Balkinization  

Wednesday, May 23, 2007

In Some Parts of America, at Some Times in our History . . . [Part II]

Michael Stokes Paulsen

I've been AWOL from blogging, forbidding myself its joys (but not "Lost") until finished grading (my last set of exams at University of Minnesota Law School!).


In the meantime, John Doe v. Kamehameha Schools, settled out from under my planned "Part II." In Minnesota, fishing season has just begun. Kamehameha is the proverbial Big One that Got Away.

The petition for certiorari has been dismissed. As the New York Times reported last week, the terms of the settled "were not disclosed." The legal effect of the settlement is to leave in place the 8-7 en banc Ninth Circuit decision upholding the school's ethnic Hawaiians-only admissions policy, much as a "cert. denied" would have. As the Times reports: "The Supreme Court had considered whether to hear the case four times but had not reached a decision by Friday, when the parties informed the court of the settlement. The case was dismissed the same day."

As I noted last week, John Doe had graduated, leaving only a claim for damages. One can only speculate as to why the Supreme Court had re-listed the case several times. My own uninformed hypothesis was that the Court was considering a GVR in light of whatever it decides to do in the Seattle and Kentucky race-based public school student assignment cases. That might (or might not) give some clues as to what the Court will do in those cases. (If race-based public school assignments as a voluntary government "remedial" measure for de facto segregated public school districts were held unconstitutional, one could understand remanding Kamehameha to the en banc Ninth Circuit to see if that would flip any votes.)

At any rate, the parties evidently became uncertain enough, or nervous enough, that somebody's settlement offer was sufficiently attractive to the other somebody that the case went away. Perhaps it was Piscataway-ed away. (That's a reference to Taxman v. Piscataway, the Third Circuit case from a few years back in which a school district had laid off a white female teacher rather than a black female teacher, with race being the explicit tie-breaker. The Third Circuit upheld the school district's action, the Supreme Court granted cert, and worried backers of racial preferences put up the money to purchase a settlement and a dismissal of cert., avoiding an almost certain reversal -- and living to fight another day, and to win one half of the Grutter-Gratz doubleheader.)

The issue in Kamehameha will likely recur. The settlement settles only John Doe's individual claims, of course. A subsequent suit challenging the school's policy would need to confront the adverse Ninth Circuit en banc opinion, of course. But from the perspective of this academic / part-time litigator of provocative legal issues, this actually makes a subsequent challenge more attractive, because the case could proceed on a pretty smooth legal track: Complaint, Motion to Dismiss on Authority of Doe I granted, Appeal, Quick Loss in Ninth Circuit, En banc Denied, Cert. Petition. Any takers?

A few brief parting comments on the merits, responding (in part) to others raised this past week.

1. Marty Lederman says that I've missed the whole point: Kamehama Schools' Hawaiians-only policy is remedial. (See his post from last Saturday.)

Not in any legitimate legal sense of the term is Kamehameha's practice "remedial"! For the sake of argument, let's stipulate to an imperialist, unflattering history of Hawaii's becoming part of the United States; and let's stipulate to a history of social and economic subordination of ethnic Hawaiians. Then, let's assume further a history of racially segregated public schools.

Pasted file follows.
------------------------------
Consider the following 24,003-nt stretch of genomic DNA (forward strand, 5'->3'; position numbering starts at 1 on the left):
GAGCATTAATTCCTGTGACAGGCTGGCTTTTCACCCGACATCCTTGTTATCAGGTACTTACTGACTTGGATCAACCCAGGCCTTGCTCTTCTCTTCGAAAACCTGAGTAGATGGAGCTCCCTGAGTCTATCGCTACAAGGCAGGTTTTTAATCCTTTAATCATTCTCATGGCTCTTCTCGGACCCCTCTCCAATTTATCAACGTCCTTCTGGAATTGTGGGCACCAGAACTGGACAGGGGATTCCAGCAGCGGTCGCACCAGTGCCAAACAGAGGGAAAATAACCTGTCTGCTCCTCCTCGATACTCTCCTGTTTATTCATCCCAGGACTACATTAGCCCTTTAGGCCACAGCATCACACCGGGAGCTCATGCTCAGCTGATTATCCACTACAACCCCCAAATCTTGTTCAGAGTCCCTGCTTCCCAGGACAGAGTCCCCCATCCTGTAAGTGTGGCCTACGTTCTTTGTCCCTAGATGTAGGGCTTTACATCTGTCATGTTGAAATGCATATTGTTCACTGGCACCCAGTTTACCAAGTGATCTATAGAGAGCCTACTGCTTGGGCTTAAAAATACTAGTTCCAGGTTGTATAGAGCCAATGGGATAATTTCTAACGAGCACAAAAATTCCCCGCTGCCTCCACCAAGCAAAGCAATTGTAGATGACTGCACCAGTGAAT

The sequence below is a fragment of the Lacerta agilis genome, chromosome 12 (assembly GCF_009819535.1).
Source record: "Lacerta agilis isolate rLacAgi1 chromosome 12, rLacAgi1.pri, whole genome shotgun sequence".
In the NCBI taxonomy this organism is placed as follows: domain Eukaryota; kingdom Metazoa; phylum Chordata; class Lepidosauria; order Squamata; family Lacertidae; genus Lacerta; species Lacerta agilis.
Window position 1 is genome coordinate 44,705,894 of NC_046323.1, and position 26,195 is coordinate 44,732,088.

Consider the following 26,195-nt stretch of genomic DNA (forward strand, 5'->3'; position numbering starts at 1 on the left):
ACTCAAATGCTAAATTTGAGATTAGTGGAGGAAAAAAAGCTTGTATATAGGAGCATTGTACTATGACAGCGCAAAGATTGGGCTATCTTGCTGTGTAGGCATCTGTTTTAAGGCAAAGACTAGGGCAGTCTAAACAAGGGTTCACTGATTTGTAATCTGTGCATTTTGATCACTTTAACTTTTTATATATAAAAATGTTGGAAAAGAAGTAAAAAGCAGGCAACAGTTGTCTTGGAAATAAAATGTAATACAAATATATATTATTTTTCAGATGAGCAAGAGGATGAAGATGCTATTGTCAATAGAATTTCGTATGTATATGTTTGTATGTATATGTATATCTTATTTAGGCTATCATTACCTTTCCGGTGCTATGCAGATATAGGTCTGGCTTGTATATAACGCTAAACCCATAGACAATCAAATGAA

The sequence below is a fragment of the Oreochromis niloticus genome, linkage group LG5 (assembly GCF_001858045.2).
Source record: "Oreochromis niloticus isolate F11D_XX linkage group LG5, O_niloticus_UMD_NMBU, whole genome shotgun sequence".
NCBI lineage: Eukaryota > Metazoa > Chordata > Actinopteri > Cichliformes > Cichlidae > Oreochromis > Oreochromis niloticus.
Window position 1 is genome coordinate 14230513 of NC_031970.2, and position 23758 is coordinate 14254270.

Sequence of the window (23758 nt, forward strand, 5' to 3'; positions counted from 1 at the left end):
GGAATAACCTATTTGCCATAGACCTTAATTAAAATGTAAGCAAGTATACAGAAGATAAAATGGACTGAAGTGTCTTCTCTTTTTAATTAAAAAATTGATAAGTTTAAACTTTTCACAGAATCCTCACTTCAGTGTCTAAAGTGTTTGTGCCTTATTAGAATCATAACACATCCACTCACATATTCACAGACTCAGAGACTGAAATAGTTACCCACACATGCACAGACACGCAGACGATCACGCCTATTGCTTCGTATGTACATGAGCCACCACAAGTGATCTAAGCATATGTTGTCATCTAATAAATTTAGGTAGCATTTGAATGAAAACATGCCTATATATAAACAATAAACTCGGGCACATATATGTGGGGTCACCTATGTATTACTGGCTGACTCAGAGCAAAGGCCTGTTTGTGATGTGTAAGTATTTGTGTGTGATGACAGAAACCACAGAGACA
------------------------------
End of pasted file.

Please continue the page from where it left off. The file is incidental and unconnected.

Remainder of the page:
Now, imagine Kamehameha as a race-exclusive public school, for native-ethnicity Hawaiins only, as a "remedy" for past, identified government discrimination in education. The idea is that it would be a super-duper, bells-and-whistles, above-the-curve school, for ethnic Hawaiians only. In other words, the (hypothesized) "remedy" for government discrimination and segregation in education would be an extremely high-quality racially segregated "magnet" school for the disadvantged race only. Can anyone imagine that this would be upheld as constitutional, on the theory that it is "remedial"? As a first-year exam question, I would fear that this would be too easy: Richmond v. Croson would clearly say no to such a 100% racial set-aside as "remedial," wouldn't it? Bakke and Grutter wouldn't help, either. One cannot use racial preferences to remedy general societal discrimination. "Diversity" certainly cannot justify a race-exclusive school (cf. VMI). And this just isn't a narrowly-tailored remedy for the government's past identified discrimination against individuals (or even groups).

2. But, of course, Kamehameha is a private school. It is not subject to the Equal Protection Clause. But it is subject to 42 U.S.C. section 1981, which forbids racial discrimination in the making of private contracts, and has never been Weber-ized to create a minority-race-exclusive contracts exception to its reasonably clear statutory language. Nor is there a "Hawaii exception" to 1981. Marty quotes Kamehameha's brief, at length, on all sorts of special Hawaii congressional legislation. Without even raising the question whether some of these provisions might be constitutionally problematic (under Rice v. Cayetano, 2000), certainly none of them repeals section 1981 with respect to discrimination in private contracts by ethnic Hawaiians, and none of them can fairly be read even as impliedly repealing 1981.

Nor do ethnic Hawaiians, or Hawaii as a state, have some sort of unique constitutional exemption from section 1981. One may lament nineteenth century history; one may think that the acquisition of Hawaii was morally improper in the 1890s; one may even disapprove of Hawaii's admission as a state in 1959. But Hawaii is part of the United States of America. It has no recognized special status (ala Native American Indian tribes) that might afford a plausible basis for treating it (and its citizens) as nationals of a separate sovereign and thus not subject in all respects to the law governing other Americans. (Again, consider Rice v. Cayetano). It follows from the fact of Hawaii being a state of the union -- though some may dislike that -- and from Hawaiians being Americans -- though some may dislike that -- that, if 1981 means what it says, Kamehameha School's practice is a plain violation of federal law.